How a 3D-Printed Jaw Let a Woman Eat Again

Illustration for article titled How a 3D-Printed Jaw Let a Woman Eat Again

If dental hygiene isn't high on your priorities, don't worry: now you can just print a new set of teeth. Last year, an 83-year-old woman had her entire lower jaw replaced with a 3D printed replica.


The surgery, carried out by doctors from the University of Hasselt, Belgium, saw them replace the woman's original, badly infected jaw with a 3D-printed titanium and bioceramic version. The 3D printer in question uses laser sintering, where layers of titanium are built up and a laser used to fuse the correct particles together. The whole thing was coated in ceramic to make it compatible with bodily tissue. It weighs 3.7oz — just 1oz heavier than a real lower jaw.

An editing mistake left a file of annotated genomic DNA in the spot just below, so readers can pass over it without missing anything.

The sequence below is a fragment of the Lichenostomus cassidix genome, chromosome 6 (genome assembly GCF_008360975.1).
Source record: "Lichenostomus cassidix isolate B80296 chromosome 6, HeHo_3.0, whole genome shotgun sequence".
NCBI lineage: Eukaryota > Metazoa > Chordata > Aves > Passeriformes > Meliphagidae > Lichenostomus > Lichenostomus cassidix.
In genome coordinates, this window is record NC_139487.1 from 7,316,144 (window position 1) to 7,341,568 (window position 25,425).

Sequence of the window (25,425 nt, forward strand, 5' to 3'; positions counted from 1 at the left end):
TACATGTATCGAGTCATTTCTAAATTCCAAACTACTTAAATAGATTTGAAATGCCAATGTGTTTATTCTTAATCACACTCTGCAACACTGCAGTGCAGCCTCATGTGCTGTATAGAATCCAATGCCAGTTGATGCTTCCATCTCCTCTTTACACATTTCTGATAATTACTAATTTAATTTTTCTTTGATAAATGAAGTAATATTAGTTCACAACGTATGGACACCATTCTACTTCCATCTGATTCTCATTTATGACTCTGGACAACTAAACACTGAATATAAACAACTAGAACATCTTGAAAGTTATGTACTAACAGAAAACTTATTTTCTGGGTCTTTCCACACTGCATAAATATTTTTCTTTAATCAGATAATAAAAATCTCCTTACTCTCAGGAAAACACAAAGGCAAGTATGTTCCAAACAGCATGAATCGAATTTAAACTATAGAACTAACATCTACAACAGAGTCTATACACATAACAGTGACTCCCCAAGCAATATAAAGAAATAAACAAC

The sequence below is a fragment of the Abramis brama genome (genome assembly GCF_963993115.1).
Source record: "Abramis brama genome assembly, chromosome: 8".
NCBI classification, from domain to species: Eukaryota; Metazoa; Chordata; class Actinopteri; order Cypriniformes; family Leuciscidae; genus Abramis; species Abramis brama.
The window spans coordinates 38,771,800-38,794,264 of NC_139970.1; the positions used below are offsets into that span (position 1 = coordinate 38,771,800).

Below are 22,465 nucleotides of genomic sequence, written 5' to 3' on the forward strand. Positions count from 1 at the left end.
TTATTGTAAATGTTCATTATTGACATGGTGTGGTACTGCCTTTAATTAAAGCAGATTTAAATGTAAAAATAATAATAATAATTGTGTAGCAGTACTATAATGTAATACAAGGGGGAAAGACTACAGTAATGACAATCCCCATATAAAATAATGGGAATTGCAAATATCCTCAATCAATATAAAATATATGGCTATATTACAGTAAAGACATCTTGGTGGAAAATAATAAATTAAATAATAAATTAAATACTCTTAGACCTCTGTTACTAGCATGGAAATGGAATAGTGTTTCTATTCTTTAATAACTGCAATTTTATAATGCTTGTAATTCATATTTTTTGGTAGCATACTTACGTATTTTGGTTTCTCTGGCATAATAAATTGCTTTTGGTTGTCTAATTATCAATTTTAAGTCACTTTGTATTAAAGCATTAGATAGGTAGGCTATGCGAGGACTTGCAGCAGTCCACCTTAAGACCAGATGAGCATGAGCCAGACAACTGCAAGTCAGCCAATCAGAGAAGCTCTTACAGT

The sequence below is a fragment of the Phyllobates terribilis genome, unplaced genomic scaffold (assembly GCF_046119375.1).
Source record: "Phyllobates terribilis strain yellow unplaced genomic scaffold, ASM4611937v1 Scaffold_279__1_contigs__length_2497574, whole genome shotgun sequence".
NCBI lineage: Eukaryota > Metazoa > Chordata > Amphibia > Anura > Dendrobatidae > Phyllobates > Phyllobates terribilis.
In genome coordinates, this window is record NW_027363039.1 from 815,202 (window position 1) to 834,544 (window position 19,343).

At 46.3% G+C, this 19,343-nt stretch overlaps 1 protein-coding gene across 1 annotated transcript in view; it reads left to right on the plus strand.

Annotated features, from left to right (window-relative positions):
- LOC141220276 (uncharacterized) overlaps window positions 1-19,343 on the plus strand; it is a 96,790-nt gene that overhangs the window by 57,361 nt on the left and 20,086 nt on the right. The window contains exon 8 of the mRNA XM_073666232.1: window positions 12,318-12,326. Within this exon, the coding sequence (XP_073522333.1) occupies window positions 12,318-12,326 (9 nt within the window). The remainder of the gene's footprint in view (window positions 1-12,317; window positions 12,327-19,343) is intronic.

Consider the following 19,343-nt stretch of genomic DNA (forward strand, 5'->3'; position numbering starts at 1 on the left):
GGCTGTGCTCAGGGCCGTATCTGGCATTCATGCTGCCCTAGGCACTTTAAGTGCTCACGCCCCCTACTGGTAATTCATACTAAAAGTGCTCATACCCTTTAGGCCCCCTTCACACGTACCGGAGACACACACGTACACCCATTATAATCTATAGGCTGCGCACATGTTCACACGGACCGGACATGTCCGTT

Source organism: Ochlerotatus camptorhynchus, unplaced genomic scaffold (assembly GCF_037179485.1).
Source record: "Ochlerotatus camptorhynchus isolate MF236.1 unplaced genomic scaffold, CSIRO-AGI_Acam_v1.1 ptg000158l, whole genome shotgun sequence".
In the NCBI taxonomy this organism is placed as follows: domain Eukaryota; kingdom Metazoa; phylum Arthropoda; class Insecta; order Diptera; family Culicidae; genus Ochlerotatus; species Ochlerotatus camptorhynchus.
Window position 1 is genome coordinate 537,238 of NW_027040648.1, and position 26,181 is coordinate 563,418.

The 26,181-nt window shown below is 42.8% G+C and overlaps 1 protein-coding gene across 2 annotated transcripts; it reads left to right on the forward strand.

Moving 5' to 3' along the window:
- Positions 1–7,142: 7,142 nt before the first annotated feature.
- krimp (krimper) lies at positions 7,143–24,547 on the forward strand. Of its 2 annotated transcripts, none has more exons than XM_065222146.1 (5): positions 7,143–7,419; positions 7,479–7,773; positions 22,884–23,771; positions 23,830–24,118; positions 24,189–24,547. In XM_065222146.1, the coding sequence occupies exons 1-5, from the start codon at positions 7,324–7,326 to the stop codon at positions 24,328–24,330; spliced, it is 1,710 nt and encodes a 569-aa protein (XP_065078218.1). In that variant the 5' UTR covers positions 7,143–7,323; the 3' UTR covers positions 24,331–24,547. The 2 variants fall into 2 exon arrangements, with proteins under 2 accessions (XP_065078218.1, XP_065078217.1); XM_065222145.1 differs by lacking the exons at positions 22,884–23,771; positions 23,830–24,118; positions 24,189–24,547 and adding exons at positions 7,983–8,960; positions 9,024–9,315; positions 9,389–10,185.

Jaw replacement isn't a pleasant experience, and given the age of the patient, conventional surgery was considered too risky — hence the experiment with 3D printing. It seems the operation was a success: one day after the procedure, the lady could start talking and swallowing.

I don't buy in whole-heartedly to the concept that 3D printing will change the way we live, at least not just yet, but I have to admit that I find this application impressive. Still, if you don't fancy the idea of replacing part of your head with a 3D-printed replica, maybe you should just make an effort to look after your teeth. [3ders via BoingBoing; Image: De Pers]


Just remember a pound is 16oz so this is over half a pound heavier. That's not a trivial amount.